Much of DJI’s camera functionality comes from the numerous auto-shot and “smart” modes. Again, there are some new goodies here. DJI was eager to talk up the new “scene recognition” feature which sounds like the trick we’ve seen on flagship phones where the camera knows (or, rather, guesses) where you’re shooting and automatically optimizes the settings for you. DJI claims the Mavic Air 2 can detect five scenes: sunset, blue skies, snow, grass and trees. That might not seem a lot, but up in the air that’s most things covered we guess. Along with the aforementioned HDR mode, there’s also “Hyperlight” for when shooting in low light conditions.
Videos will benefit from two layers of stabilization now. The 3-axis gimbal as before, with some additional help from EIS (which we hope/presume is optional). The Mavic Air 2’s FocusTrack feature offers some updated tracking modes: Spotlight 2.0, ActiveTrack 3.0 and Point of Interest 3.0. The former is a hand-me-down from the Inspire 2, which locks the camera onto a target, leaving you to simply fly the drone. Active Track we’ve seen before, but this time it should be more robust at following targets even when they go out of view temporarily. The updated Point of Interest mode claims to be better at recognizing different surfaces and more dynamic tracking — again, we’ll have to wait and see what that really means once we test it.
It’s not all about the fun stuff though, DJI has added some new safety features which might be less sexy, but certainly much appreciated. Most notably, the inclusion of ADS-B — which means the drone will be able to sense when something else (as in, actual planes etc.) is flying nearby. One last acronym for now, and that’s APAS 3.0 — something we saw introduced in the first Mavic Air. In short, it’s what allows the drone to fly around things that its sensors detect, and DJI claims it’s smoother and more fluid this time around. I’m very interested to see if it comes anywhere close to Skydio’s mind-bindingly good obstacle avoidance, something DJI hasn’t been able to compete with thus far in my opinion.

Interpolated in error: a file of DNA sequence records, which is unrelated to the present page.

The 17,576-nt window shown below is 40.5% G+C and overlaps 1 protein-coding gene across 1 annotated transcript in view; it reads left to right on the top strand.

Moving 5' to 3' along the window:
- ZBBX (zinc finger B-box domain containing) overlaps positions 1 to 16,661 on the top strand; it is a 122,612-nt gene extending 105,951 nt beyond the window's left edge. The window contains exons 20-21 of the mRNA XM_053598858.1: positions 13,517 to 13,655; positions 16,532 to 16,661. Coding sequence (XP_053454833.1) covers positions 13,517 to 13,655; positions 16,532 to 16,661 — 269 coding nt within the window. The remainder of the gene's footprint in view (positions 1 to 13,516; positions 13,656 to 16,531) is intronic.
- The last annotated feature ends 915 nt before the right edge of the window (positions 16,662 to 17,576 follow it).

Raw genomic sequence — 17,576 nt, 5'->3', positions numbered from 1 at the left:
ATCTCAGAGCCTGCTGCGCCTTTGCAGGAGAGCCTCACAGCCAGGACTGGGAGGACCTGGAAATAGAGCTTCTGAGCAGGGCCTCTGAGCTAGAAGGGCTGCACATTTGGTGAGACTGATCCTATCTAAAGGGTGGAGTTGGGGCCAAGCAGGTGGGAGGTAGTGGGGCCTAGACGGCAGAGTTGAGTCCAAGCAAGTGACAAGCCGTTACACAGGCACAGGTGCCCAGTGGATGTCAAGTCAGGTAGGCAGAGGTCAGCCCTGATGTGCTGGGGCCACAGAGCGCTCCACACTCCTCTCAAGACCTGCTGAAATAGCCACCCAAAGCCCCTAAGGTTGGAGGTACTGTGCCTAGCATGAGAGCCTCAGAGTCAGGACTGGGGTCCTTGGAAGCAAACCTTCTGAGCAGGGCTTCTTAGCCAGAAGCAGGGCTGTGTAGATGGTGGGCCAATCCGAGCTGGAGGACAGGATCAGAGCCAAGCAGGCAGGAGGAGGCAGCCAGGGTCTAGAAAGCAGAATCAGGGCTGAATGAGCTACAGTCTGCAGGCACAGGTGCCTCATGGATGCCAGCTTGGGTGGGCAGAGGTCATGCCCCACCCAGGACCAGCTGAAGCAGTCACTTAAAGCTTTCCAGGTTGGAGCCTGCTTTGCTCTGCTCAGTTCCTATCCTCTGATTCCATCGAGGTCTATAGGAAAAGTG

One last small, but important thing. It looks like DJI has updated the radio controller so that your phone will now perch on top, rather than clip in below. This might seem a minor detail, but as anyone with a larger phone will attest (especially if it’s in a case), clipping it into the old controller was clumsy at best. Let’s hope this new setup is simpler and more comfortable.
As rumored, the Mavic Air 2 will cost $799 at launch, but thanks to the pandemic, it’s only available in China right now, with a global rollout set for mid-May (around the 11th). DJI has a habit of semi-cannibalizing its own products, with new drones offering features even its flagships don’t have, and that seems to be the case here. Which is both great, and slightly confusing when it comes to deciding which one is for you. The premium Mavic Pro 2 series, with its superior camera, or the Mavic Air 2 with it’s longer flight time and new software tricks? Once we get it in for review, hopefully we can help you decide.